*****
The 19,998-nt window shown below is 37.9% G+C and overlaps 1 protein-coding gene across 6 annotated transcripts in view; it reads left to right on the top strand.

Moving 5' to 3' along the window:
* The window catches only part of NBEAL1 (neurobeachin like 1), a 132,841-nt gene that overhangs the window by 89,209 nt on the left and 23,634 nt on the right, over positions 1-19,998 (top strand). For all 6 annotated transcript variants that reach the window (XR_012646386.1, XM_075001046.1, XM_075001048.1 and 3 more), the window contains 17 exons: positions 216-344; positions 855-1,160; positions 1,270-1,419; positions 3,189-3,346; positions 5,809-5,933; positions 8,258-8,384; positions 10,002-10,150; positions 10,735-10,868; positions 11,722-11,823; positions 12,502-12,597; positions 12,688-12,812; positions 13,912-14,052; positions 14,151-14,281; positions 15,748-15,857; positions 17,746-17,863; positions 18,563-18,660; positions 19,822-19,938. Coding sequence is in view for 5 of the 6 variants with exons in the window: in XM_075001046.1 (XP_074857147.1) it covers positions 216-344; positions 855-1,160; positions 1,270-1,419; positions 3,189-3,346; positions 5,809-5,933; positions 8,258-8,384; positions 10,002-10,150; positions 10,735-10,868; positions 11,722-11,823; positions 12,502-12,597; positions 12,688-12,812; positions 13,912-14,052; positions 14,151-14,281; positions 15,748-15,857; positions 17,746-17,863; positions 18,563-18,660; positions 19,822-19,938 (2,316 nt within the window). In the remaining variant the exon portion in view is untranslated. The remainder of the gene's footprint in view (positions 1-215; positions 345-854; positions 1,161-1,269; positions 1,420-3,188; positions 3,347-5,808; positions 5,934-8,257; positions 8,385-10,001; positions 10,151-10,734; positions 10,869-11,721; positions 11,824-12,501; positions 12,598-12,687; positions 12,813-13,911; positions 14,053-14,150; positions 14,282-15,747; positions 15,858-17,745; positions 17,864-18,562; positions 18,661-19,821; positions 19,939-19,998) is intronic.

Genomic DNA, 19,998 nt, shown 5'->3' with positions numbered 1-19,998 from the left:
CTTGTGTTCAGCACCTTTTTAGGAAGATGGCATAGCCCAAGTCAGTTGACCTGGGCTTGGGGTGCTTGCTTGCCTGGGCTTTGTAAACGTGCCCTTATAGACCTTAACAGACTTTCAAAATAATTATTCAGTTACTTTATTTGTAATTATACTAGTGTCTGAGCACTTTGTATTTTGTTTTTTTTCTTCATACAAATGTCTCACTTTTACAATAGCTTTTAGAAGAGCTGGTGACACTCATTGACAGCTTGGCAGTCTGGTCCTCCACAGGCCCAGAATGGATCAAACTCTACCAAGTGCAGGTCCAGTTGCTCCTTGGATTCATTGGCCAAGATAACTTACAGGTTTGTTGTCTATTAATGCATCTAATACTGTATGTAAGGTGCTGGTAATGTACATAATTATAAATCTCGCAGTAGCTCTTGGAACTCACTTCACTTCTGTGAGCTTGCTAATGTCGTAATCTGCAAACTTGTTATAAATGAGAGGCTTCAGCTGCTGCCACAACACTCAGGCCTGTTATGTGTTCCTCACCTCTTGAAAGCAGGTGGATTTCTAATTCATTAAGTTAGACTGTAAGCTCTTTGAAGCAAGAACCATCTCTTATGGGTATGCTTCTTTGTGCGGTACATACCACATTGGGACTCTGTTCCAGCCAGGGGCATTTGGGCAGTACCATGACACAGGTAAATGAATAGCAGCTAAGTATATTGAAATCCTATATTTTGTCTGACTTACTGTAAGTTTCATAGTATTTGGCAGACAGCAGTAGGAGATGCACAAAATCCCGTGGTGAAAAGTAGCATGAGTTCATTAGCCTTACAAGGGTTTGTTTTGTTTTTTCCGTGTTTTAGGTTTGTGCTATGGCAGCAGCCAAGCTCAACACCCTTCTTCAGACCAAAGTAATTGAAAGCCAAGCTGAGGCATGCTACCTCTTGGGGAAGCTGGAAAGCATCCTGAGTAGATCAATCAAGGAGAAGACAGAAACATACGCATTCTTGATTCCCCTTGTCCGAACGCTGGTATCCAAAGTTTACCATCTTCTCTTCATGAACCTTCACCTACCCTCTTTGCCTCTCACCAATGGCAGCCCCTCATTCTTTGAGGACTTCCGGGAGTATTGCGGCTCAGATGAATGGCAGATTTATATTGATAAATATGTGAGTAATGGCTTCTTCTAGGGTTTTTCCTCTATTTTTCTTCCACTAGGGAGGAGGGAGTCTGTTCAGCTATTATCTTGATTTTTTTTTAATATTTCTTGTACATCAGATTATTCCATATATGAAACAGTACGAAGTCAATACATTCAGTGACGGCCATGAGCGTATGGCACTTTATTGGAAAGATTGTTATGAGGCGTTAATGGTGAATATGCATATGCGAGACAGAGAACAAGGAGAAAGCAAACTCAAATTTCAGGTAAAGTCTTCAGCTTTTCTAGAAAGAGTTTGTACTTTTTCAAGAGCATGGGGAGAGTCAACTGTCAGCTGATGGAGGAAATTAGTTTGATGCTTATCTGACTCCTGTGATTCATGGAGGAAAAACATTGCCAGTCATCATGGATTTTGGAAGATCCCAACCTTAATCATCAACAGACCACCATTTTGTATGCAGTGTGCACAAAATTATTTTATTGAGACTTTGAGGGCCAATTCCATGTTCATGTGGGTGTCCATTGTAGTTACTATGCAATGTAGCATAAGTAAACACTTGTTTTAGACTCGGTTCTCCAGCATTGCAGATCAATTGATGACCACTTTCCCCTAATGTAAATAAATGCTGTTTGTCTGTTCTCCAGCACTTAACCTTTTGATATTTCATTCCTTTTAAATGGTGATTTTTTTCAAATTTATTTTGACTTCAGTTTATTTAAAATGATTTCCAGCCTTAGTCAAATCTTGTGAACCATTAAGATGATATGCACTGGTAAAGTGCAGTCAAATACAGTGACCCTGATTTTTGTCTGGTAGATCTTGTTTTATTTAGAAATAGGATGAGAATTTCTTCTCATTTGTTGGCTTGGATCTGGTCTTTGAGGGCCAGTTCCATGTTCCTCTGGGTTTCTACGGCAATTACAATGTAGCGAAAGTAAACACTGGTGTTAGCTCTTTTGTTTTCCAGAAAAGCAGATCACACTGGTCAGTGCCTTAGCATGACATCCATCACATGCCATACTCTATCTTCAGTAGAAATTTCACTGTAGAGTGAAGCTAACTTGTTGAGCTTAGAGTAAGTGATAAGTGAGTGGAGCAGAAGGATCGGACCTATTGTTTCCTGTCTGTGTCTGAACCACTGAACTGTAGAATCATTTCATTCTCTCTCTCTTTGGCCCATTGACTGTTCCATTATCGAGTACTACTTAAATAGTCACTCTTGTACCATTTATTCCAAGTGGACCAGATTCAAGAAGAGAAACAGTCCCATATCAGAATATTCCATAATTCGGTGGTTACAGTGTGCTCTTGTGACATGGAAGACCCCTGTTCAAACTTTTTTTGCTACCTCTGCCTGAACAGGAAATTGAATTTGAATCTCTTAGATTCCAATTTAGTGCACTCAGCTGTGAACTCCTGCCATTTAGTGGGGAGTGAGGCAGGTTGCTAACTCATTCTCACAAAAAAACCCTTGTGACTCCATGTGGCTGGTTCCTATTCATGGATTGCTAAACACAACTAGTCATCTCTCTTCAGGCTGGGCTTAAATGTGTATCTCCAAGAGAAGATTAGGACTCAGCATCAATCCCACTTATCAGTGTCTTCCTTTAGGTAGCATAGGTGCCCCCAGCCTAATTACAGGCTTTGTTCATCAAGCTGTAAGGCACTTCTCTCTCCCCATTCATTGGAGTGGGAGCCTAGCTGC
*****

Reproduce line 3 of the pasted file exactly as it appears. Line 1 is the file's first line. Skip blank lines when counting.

* The window catches only part of NBEAL1 (neurobeachin like 1), a 132,841-nt gene that overhangs the window by 89,209 nt on the left and 23,634 nt on the right, over positions 1-19,998 (top strand). For all 6 annotated transcript variants that reach the window (XR_012646386.1, XM_075001046.1, XM_075001048.1 and 3 more), the window contains 17 exons: positions 216-344; positions 855-1,160; positions 1,270-1,419; positions 3,189-3,346; positions 5,809-5,933; positions 8,258-8,384; positions 10,002-10,150; positions 10,735-10,868; positions 11,722-11,823; positions 12,502-12,597; positions 12,688-12,812; positions 13,912-14,052; positions 14,151-14,281; positions 15,748-15,857; positions 17,746-17,863; positions 18,563-18,660; positions 19,822-19,938. Coding sequence is in view for 5 of the 6 variants with exons in the window: in XM_075001046.1 (XP_074857147.1) it covers positions 216-344; positions 855-1,160; positions 1,270-1,419; positions 3,189-3,346; positions 5,809-5,933; positions 8,258-8,384; positions 10,002-10,150; positions 10,735-10,868; positions 11,722-11,823; positions 12,502-12,597; positions 12,688-12,812; positions 13,912-14,052; positions 14,151-14,281; positions 15,748-15,857; positions 17,746-17,863; positions 18,563-18,660; positions 19,822-19,938 (2,316 nt within the window). In the remaining variant the exon portion in view is untranslated. The remainder of the gene's footprint in view (positions 1-215; positions 345-854; positions 1,161-1,269; positions 1,420-3,188; positions 3,347-5,808; positions 5,934-8,257; positions 8,385-10,001; positions 10,151-10,734; positions 10,869-11,721; positions 11,824-12,501; positions 12,598-12,687; positions 12,813-13,911; positions 14,053-14,150; positions 14,282-15,747; positions 15,858-17,745; positions 17,864-18,562; positions 18,661-19,821; positions 19,939-19,998) is intronic.